At an excellent colloquium on Tradition, Culture and Citizenship run by the Tradition Project of St. John’s Law School, a central question was what kind of politics allows traditions to flourish in the modern world. For me the clear answer is classical liberalism.
The classical liberal order leaves space for tradition in two ways. First, it justifies a state which has its object only providing the public goods that the family and the market cannot provide. As a result, the state has no business imposing wide ranging obligations that may burden traditional practices, so long as those practices do not interfere with these relatively few public goods, like the rule of the law, national defense and the regulation of substantial externalities, like pollution, that the state provides.
Second, classical liberalism recognizes that mediating institutions, like churches and mutual aid societies, are themselves important producers of public goods. It is these mediating institutions that are best at handing down traditions from generation to generation.
The threat to free inquiry and free speech at our universities today flows from the ideology of left-liberalism. As measured by campaign donations and other indicators, the faculty and administrators are almost entirely on the left wing of the Democratic party. It is hard even to imagine that anyone but a left-liberal today could be appointed the head of any one of our top twenty universities.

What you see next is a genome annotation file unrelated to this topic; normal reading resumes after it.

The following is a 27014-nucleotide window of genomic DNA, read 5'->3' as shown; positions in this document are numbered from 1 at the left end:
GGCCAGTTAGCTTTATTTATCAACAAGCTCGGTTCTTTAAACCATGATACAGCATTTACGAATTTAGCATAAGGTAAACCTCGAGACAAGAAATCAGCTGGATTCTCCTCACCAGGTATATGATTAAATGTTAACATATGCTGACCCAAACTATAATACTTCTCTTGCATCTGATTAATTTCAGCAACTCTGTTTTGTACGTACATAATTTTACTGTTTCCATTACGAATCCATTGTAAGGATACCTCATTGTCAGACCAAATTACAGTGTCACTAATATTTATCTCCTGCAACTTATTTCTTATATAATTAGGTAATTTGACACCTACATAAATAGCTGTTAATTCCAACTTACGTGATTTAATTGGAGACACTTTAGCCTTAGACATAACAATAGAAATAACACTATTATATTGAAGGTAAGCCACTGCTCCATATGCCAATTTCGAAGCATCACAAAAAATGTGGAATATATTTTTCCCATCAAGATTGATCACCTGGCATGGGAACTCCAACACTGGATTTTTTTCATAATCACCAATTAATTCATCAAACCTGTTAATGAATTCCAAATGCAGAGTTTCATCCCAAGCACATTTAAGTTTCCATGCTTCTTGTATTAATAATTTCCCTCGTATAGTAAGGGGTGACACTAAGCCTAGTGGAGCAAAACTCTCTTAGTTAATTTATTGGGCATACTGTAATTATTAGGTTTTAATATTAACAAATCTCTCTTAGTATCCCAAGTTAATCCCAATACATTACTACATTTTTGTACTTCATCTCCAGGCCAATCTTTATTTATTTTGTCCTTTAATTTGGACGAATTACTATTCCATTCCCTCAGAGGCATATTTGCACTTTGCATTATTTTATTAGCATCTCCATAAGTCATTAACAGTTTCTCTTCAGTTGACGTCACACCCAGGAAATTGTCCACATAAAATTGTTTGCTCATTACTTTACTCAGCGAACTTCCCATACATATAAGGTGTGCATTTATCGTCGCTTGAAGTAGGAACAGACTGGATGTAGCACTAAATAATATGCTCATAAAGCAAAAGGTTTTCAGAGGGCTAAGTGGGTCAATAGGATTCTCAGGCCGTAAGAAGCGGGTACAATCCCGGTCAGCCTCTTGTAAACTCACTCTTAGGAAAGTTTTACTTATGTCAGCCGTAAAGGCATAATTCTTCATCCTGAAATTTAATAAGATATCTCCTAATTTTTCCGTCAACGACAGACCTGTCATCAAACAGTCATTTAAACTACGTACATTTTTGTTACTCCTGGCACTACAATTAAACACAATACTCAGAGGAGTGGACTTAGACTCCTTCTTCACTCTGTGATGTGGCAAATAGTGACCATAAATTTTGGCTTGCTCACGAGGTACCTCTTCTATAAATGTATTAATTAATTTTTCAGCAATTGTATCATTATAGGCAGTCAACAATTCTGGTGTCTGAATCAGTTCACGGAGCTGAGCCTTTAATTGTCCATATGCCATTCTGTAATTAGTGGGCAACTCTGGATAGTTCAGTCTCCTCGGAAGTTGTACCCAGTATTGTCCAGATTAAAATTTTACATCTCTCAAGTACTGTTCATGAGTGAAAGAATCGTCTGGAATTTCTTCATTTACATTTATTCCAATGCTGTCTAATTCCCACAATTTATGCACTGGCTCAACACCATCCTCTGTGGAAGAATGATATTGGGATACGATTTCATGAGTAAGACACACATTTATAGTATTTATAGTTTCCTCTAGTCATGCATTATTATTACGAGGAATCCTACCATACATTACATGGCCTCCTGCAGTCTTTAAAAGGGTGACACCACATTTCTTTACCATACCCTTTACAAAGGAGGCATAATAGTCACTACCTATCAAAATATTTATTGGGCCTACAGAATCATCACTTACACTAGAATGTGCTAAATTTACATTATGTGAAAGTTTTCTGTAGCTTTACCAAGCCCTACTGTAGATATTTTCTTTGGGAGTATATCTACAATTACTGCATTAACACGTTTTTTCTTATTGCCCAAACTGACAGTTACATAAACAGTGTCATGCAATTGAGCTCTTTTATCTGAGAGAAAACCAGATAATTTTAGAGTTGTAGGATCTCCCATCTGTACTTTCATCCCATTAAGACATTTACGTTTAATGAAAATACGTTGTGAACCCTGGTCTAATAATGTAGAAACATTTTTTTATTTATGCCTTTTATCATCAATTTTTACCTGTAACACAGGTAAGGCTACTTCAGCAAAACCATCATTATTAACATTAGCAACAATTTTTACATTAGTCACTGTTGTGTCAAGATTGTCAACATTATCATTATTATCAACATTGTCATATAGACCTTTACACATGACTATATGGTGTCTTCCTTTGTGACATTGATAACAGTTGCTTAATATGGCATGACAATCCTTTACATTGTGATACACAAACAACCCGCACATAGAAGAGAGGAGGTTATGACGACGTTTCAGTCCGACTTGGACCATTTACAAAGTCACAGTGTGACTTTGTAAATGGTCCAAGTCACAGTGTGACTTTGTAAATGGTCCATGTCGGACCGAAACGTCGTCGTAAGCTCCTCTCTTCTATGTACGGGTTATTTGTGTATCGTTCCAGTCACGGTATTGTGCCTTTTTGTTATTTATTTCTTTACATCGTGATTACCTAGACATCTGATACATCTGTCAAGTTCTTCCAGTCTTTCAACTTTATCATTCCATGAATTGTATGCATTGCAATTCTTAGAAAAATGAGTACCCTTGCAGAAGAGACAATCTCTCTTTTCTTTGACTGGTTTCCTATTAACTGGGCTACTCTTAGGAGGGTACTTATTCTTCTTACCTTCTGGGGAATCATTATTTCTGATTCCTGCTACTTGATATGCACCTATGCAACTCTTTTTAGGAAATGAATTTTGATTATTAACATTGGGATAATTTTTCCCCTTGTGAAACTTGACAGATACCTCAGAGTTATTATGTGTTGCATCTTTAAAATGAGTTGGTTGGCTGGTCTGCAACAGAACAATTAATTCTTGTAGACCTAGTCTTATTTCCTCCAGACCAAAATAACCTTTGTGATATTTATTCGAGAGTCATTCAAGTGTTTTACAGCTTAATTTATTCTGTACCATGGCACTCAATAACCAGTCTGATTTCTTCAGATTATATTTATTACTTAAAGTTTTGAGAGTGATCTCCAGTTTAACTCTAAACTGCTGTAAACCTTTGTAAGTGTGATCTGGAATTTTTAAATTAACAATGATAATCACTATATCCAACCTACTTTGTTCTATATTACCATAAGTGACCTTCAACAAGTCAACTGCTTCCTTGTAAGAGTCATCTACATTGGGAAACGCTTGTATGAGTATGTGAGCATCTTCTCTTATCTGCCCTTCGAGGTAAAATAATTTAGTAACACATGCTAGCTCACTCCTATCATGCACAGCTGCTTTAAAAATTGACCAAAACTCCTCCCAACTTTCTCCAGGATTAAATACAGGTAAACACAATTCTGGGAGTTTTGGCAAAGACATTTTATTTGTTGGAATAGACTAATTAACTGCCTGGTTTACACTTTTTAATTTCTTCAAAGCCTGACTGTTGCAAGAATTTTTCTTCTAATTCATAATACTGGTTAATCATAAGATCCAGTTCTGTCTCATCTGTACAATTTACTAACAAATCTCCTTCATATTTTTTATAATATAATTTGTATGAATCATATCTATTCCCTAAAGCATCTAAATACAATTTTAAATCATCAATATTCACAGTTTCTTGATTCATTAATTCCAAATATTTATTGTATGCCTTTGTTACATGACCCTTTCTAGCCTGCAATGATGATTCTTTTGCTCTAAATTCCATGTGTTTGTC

Leftism and liberalism are in tension, because the former prioritizes equality while the latter prioritizes liberty. Leftists focus on equality of result as opposed to equality before the law. They are also enthusiastic about many forms of social engineering to reach a vision of substantive equality that is every changing. Unlike those on the wholly collectivist left, left-liberals have traditionally been committed to preserving many of the tenets of liberalism– freedom of speech, belief, and the rule of law. But these liberal commitments often stand in the way of achieving their equality goals. Freedom of speech and belief empowers individuals to resist programs of greater substantive equality. The rule of law protects what leftists may regard as entrenched concentrations of power.
These tensions are playing out in the new wave of political correctness that is threatening our universities.